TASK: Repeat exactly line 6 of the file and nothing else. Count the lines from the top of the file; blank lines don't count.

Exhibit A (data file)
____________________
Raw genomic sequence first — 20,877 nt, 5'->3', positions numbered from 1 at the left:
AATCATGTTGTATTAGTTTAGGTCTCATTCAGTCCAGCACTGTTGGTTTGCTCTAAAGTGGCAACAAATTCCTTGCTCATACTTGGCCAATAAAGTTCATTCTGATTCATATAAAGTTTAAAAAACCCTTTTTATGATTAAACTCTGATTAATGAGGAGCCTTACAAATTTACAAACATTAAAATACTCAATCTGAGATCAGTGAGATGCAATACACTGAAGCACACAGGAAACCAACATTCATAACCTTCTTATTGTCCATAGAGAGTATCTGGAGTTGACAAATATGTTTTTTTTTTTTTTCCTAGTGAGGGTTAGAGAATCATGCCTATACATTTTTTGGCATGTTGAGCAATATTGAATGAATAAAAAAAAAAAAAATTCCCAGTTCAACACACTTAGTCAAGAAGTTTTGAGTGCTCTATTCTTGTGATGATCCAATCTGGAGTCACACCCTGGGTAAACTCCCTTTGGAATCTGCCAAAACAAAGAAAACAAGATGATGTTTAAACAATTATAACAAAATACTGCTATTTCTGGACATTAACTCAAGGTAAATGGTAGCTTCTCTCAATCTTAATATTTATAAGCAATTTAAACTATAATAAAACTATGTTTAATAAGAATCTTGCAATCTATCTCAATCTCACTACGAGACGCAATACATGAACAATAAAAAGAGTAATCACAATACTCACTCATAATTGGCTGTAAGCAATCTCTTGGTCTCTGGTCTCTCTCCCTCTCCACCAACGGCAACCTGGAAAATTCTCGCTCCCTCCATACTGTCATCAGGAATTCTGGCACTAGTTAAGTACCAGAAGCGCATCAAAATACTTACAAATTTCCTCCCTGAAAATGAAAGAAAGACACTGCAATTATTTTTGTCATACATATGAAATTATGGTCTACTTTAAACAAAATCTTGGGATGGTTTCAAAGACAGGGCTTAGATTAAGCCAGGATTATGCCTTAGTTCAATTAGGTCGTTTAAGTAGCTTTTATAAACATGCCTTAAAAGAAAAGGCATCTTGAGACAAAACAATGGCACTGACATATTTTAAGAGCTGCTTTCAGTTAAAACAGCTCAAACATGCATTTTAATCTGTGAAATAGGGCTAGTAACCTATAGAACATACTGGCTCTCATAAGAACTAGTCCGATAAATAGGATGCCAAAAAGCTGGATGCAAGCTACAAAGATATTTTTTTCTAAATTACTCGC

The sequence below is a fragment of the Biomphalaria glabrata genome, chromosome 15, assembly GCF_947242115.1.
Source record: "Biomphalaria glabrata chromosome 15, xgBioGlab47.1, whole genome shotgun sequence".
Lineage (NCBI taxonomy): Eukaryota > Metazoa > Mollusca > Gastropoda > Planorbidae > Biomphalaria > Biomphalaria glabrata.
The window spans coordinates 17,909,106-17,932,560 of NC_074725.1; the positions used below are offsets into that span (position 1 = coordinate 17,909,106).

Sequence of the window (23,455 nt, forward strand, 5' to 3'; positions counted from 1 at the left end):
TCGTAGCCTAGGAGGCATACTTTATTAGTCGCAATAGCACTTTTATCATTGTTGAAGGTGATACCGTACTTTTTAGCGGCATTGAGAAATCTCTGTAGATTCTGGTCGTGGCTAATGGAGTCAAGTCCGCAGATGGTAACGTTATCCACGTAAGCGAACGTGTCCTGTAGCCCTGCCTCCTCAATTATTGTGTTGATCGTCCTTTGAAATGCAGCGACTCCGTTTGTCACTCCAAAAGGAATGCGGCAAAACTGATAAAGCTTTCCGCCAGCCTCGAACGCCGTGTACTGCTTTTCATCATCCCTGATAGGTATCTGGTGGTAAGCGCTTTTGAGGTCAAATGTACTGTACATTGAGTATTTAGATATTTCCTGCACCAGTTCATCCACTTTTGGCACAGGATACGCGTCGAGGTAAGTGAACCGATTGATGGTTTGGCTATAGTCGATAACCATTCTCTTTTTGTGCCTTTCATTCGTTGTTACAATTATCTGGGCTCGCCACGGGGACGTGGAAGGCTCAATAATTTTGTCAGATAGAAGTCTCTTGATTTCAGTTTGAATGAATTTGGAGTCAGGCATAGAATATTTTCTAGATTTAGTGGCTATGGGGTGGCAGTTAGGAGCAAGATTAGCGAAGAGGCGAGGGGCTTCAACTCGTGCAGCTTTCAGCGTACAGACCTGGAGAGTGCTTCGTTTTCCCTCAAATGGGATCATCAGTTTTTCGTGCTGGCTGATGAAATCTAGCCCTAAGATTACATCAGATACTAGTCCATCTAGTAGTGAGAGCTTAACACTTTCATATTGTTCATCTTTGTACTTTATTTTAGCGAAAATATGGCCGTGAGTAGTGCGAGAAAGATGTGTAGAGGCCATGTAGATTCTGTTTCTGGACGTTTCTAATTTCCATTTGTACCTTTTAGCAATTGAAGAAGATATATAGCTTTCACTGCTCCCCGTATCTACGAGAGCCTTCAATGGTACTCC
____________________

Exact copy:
The window spans coordinates 17,909,106-17,932,560 of NC_074725.1; the positions used below are offsets into that span (position 1 = coordinate 17,909,106).